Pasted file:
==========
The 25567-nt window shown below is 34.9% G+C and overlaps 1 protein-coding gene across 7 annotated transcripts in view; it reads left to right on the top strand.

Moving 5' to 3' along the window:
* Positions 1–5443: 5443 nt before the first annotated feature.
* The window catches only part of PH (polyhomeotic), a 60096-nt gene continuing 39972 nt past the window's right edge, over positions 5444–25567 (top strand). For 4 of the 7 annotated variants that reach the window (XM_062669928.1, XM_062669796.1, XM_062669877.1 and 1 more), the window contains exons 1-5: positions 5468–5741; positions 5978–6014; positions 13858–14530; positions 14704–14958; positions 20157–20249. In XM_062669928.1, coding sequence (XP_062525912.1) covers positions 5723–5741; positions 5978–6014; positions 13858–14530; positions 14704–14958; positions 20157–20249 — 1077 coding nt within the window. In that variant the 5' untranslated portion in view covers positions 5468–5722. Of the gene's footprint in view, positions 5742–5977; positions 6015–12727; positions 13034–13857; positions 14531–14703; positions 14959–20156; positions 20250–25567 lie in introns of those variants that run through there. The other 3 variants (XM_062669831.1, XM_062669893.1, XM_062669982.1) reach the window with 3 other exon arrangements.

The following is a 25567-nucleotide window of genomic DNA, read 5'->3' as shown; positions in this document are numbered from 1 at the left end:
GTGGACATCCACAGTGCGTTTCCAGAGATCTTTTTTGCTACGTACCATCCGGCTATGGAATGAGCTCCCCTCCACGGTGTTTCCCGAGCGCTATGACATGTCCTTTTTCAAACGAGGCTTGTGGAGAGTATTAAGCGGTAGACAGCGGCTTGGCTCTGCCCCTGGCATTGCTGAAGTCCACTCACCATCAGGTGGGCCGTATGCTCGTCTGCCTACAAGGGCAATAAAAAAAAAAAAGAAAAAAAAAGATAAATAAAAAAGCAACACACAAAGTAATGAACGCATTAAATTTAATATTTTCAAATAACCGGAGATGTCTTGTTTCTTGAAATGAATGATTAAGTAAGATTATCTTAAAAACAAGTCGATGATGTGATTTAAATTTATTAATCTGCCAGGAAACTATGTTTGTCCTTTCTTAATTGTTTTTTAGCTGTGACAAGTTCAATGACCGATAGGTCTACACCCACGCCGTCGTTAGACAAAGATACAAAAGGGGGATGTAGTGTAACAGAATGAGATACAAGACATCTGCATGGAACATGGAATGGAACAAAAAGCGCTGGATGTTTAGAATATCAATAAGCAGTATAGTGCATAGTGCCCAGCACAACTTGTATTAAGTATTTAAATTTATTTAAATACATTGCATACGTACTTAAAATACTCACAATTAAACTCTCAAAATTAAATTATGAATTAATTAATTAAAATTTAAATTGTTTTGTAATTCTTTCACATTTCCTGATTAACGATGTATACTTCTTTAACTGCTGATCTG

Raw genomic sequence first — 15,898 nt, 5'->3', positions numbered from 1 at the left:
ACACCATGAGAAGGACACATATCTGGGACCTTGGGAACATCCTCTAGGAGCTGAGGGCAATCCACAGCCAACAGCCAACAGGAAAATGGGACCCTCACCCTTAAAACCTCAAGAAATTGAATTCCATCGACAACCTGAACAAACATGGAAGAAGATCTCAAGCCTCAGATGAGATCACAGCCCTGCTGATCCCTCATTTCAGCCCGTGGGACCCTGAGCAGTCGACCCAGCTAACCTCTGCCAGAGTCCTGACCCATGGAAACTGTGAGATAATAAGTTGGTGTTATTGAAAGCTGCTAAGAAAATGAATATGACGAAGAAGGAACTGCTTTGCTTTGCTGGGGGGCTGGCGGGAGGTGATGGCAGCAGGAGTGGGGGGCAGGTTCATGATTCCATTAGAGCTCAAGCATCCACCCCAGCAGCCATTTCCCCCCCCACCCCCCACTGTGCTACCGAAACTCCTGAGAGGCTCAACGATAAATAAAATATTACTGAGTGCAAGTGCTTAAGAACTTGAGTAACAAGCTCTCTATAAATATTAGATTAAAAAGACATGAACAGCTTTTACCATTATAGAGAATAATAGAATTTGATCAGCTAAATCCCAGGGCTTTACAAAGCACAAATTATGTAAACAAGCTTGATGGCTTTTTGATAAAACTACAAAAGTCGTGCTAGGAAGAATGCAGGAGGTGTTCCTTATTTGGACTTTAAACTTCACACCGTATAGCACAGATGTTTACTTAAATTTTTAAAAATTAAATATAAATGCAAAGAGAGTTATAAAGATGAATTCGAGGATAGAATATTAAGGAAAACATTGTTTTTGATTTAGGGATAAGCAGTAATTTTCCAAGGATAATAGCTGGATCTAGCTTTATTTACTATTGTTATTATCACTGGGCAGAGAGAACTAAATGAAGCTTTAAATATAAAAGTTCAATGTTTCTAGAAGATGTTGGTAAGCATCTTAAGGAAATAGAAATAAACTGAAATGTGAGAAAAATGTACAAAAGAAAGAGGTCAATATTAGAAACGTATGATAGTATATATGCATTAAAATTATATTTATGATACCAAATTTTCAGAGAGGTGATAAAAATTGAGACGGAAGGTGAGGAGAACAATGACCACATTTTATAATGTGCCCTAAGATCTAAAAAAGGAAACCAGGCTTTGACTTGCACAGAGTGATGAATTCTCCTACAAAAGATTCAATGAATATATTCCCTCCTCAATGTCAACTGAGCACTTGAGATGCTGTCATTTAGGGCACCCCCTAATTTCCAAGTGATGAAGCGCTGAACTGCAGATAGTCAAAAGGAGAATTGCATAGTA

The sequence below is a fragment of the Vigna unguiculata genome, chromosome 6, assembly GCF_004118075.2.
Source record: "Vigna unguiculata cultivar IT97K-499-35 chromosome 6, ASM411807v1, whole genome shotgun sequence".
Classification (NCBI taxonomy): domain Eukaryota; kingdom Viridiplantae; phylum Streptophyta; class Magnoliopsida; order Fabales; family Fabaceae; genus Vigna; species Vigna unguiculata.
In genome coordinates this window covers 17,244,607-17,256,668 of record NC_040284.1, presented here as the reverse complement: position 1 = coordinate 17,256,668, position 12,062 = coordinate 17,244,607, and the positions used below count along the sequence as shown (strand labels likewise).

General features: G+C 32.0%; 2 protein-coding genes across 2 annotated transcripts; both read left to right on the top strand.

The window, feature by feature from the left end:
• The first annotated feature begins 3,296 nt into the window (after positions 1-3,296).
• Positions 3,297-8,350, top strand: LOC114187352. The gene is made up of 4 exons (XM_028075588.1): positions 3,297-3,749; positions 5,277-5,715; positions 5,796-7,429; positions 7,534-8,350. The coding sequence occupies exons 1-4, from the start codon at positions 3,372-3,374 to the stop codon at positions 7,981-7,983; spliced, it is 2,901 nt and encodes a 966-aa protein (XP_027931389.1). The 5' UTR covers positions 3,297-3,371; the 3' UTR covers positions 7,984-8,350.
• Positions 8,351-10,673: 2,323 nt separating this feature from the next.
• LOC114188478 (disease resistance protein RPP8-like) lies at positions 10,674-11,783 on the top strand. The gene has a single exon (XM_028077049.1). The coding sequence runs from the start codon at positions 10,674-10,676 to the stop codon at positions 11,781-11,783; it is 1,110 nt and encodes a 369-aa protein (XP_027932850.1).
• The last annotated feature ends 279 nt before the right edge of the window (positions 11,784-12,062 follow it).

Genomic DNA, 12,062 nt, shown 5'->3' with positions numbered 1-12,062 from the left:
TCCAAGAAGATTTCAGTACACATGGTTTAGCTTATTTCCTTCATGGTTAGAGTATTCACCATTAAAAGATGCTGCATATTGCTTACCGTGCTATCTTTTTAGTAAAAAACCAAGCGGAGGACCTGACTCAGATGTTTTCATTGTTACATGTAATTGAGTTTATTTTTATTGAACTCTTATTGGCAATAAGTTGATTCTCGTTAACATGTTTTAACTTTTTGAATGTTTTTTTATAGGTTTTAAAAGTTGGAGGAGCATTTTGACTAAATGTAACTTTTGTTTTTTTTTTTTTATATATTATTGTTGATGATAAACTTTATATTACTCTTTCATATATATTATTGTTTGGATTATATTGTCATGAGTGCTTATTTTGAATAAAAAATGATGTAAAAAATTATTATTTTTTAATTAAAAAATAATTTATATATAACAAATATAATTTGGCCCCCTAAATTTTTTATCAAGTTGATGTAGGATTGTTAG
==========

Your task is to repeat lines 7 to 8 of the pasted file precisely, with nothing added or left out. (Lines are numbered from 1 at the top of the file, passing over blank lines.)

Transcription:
Raw genomic sequence first — 15,898 nt, 5'->3', positions numbered from 1 at the left:
ACACCATGAGAAGGACACATATCTGGGACCTTGGGAACATCCTCTAGGAGCTGAGGGCAATCCACAGCCAACAGCCAACAGGAAAATGGGACCCTCACCCTTAAAACCTCAAGAAATTGAATTCCATCGACAACCTGAACAAACATGGAAGAAGATCTCAAGCCTCAGATGAGATCACAGCCCTGCTGATCCCTCATTTCAGCCCGTGGGACCCTGAGCAGTCGACCCAGCTAACCTCTGCCAGAGTCCTGACCCATGGAAACTGTGAGATAATAAGTTGGTGTTATTGAAAGCTGCTAAGAAAATGAATATGACGAAGAAGGAACTGCTTTGCTTTGCTGGGGGGCTGGCGGGAGGTGATGGCAGCAGGAGTGGGGGGCAGGTTCATGATTCCATTAGAGCTCAAGCATCCACCCCAGCAGCCATTTCCCCCCCCACCCCCCACTGTGCTACCGAAACTCCTGAGAGGCTCAACGATAAATAAAATATTACTGAGTGCAAGTGCTTAAGAACTTGAGTAACAAGCTCTCTATAAATATTAGATTAAAAAGACATGAACAGCTTTTACCATTATAGAGAATAATAGAATTTGATCAGCTAAATCCCAGGGCTTTACAAAGCACAAATTATGTAAACAAGCTTGATGGCTTTTTGATAAAACTACAAAAGTCGTGCTAGGAAGAATGCAGGAGGTGTTCCTTATTTGGACTTTAAACTTCACACCGTATAGCACAGATGTTTACTTAAATTTTTAAAAATTAAATATAAATGCAAAGAGAGTTATAAAGATGAATTCGAGGATAGAATATTAAGGAAAACATTGTTTTTGATTTAGGGATAAGCAGTAATTTTCCAAGGATAATAGCTGGATCTAGCTTTATTTACTATTGTTATTATCACTGGGCAGAGAGAACTAAATGAAGCTTTAAATATAAAAGTTCAATGTTTCTAGAAGATGTTGGTAAGCATCTTAAGGAAATAGAAATAAACTGAAATGTGAGAAAAATGTACAAAAGAAAGAGGTCAATATTAGAAACGTATGATAGTATATATGCATTAAAATTATATTTATGATACCAAATTTTCAGAGAGGTGATAAAAATTGAGACGGAAGGTGAGGAGAACAATGACCACATTTTATAATGTGCCCTAAGATCTAAAAAAGGAAACCAGGCTTTGACTTGCACAGAGTGATGAATTCTCCTACAAAAGATTCAATGAATATATTCCCTCCTCAATGTCAACTGAGCACTTGAGATGCTGTCATTTAGGGCACCCCCTAATTTCCAAGTGATGAAGCGCTGAACTGCAGATAGTCAAAAGGAGAATTGCATAGTA